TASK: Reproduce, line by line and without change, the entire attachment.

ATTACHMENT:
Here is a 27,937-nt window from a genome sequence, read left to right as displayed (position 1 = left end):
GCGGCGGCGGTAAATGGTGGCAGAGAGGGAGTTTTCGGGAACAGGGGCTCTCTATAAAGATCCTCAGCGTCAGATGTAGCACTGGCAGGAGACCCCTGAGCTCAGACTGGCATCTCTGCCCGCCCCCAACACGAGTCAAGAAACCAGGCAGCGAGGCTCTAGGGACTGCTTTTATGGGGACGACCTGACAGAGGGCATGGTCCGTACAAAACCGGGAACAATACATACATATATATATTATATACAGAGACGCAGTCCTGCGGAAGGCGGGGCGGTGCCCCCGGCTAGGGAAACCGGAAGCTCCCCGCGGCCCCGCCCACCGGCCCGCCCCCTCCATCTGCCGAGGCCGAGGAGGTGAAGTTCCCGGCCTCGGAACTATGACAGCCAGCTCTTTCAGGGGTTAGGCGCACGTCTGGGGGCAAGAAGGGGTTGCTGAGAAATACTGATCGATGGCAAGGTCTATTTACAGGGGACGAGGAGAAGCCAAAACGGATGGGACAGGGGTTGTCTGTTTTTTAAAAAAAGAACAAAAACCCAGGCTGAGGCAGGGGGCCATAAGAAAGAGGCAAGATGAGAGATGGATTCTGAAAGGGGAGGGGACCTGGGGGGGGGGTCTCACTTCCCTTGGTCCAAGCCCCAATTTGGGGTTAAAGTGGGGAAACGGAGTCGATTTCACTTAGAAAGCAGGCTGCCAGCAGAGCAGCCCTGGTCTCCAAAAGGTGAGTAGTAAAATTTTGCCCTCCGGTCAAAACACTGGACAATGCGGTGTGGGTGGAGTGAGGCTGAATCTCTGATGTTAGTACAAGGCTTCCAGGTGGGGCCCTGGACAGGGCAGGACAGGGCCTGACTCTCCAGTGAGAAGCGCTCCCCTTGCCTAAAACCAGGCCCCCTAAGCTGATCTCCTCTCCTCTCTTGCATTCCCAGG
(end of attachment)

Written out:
Here is a 27,937-nt window from a genome sequence, read left to right as displayed (position 1 = left end):
GCGGCGGCGGTAAATGGTGGCAGAGAGGGAGTTTTCGGGAACAGGGGCTCTCTATAAAGATCCTCAGCGTCAGATGTAGCACTGGCAGGAGACCCCTGAGCTCAGACTGGCATCTCTGCCCGCCCCCAACACGAGTCAAGAAACCAGGCAGCGAGGCTCTAGGGACTGCTTTTATGGGGACGACCTGACAGAGGGCATGGTCCGTACAAAACCGGGAACAATACATACATATATATATTATATACAGAGACGCAGTCCTGCGGAAGGCGGGGCGGTGCCCCCGGCTAGGGAAACCGGAAGCTCCCCGCGGCCCCGCCCACCGGCCCGCCCCCTCCATCTGCCGAGGCCGAGGAGGTGAAGTTCCCGGCCTCGGAACTATGACAGCCAGCTCTTTCAGGGGTTAGGCGCACGTCTGGGGGCAAGAAGGGGTTGCTGAGAAATACTGATCGATGGCAAGGTCTATTTACAGGGGACGAGGAGAAGCCAAAACGGATGGGACAGGGGTTGTCTGTTTTTTAAAAAAAGAACAAAAACCCAGGCTGAGGCAGGGGGCCATAAGAAAGAGGCAAGATGAGAGATGGATTCTGAAAGGGGAGGGGACCTGGGGGGGGGGTCTCACTTCCCTTGGTCCAAGCCCCAATTTGGGGTTAAAGTGGGGAAACGGAGTCGATTTCACTTAGAAAGCAGGCTGCCAGCAGAGCAGCCCTGGTCTCCAAAAGGTGAGTAGTAAAATTTTGCCCTCCGGTCAAAACACTGGACAATGCGGTGTGGGTGGAGTGAGGCTGAATCTCTGATGTTAGTACAAGGCTTCCAGGTGGGGCCCTGGACAGGGCAGGACAGGGCCTGACTCTCCAGTGAGAAGCGCTCCCCTTGCCTAAAACCAGGCCCCCTAAGCTGATCTCCTCTCCTCTCTTGCATTCCCAGG